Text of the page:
“It’s not fair! You’re just…you’re putting to much pressure on ME!”
With face in hands, the child ran from the room and slammed the door leaving me bewildered in the kitchen. All I asked was for help putting the dishes away.
Too much pressure?!
With a shake of my head, I left the dramatic child alone for a few minutes, because we both needed a time out. I pulled the box of old photographs down off the shelf and began rifling through. Sometimes memories bring a soothing balm to the rocky places of the present day.
When I came across the pictures from my trip to Ukraine in 2003, I let out a little yelp of joy. I’d been looking for those pictures for weeks, wanting to jog my memory of the events that so clearly marked the path for my book. I ran my fingers across the photographs, willing myself to remember the moments.
Some of them seemed vague. The time I spent in that country was a whirlwind, and I was
rather pregnant great with child, so not all the memories were cohesive. But a few were, and as I sifted through them, my dramatic child came and sat by my side.
“Who’s that?” The voice was soft, with the hint of apology floating at the edges.
“Those are men who battled evil,” I answered. “Those are men who know pressure. Real pressure. They understood suffering.”
I turned and offered a crooked smile. “Those are men who probably didn’t enjoy cleaning the kitchen, either. But they wouldn’t call it pressure. Maybe just more of an annoyance?”
A smile in return. The ice was breaking just a bit.
“Do you remember their stories?”
I looked carefully at the photo. “Not specifically,” I replied, “but I have them all written down. I’ll look them up later.”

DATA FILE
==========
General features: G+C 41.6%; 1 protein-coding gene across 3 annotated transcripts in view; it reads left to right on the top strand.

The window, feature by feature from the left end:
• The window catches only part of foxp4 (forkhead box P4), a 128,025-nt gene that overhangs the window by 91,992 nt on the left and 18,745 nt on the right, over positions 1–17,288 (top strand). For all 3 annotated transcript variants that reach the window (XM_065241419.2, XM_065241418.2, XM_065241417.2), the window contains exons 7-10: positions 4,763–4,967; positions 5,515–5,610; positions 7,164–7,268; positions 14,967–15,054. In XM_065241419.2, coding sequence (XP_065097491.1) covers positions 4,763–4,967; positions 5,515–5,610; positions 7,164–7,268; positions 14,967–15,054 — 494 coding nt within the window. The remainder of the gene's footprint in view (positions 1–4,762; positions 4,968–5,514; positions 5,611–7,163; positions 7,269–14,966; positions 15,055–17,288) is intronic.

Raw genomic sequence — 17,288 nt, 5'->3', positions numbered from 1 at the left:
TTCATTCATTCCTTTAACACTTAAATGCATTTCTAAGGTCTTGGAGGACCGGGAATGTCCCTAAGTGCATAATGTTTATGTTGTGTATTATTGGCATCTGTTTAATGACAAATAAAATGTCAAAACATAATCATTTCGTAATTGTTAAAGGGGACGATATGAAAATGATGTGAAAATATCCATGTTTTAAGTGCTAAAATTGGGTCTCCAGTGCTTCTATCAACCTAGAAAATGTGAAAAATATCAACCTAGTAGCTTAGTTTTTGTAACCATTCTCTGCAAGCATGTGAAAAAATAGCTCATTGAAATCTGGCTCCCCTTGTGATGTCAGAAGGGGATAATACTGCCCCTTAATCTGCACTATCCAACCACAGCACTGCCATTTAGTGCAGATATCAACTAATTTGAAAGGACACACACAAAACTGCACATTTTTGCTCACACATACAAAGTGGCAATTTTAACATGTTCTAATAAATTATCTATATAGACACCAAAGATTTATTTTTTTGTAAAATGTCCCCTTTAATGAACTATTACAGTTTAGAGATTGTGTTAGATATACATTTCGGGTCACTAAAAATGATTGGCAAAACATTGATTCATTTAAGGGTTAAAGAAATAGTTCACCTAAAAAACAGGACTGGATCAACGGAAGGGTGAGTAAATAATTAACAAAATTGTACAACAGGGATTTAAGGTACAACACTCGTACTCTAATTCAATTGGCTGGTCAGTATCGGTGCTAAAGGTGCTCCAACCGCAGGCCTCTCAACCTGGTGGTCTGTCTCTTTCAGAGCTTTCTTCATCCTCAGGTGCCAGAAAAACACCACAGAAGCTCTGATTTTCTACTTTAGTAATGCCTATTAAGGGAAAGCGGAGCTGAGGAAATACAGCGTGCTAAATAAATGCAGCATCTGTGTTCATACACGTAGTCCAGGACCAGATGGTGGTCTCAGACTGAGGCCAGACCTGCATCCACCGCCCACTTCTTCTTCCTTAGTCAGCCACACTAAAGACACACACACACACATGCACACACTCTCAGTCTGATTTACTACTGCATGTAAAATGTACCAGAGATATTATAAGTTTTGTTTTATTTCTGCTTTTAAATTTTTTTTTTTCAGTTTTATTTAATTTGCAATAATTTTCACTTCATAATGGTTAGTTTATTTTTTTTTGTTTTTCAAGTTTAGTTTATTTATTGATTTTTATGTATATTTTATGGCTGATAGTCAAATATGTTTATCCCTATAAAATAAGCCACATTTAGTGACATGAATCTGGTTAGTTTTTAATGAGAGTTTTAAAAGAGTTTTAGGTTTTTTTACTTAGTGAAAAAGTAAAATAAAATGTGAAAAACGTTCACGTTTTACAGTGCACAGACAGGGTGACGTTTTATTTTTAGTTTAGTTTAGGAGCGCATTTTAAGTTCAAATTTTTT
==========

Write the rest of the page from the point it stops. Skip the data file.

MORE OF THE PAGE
“Why are their stories so important?” The innocent question was met with a quizzical stare, and all I could offer was a shrug at that moment. I couldn’t formulate the right answer, so I let the question hang in the air.
“Why are their stories so important?”
Long after the kitchen was cleaned and the house grew silent as the sun set low, I continued to mull over that one, simple inquiry.
Why are their stories so important?
These men are not American. Their stories and experiences tell of not only a time unfamiliar to most of us, but also a culture. Why is it important to tell their stories? Why should you care? Why should I care?
It’s said that the shortest distance between two people is story, and if that’s true then the question we should be asking is why wouldn’t we care?
These men stood up before their peers, and before a strange American girl, and they shared their stories. They shared them because they wanted me to know, and they wanted you to know.
They wanted us to see that the distance between us and them isn’t really all that far after all. We share the common longing for peace in a world that often quakes with violence.
We were all uniquely designed by a common Creator, and that design draws us together even if the miles, the language, and the landscape of our lives looks different.
So why are their stories important? Why should you care about the histories of a handful of men and women from half a world away?
Because their stories offer the connection between then and now, and in a time when evil runs rampant and we watch the world with wide eyes, a reminder of man’s capacity to overcome evil is beautiful, indeed.
In the months leading up to the release of my book, I will offer more background on the stories and events that inspired the novel. In the meantime, visit the War Stories page to read the histories of the four people who most impacted me as I researched this novel.
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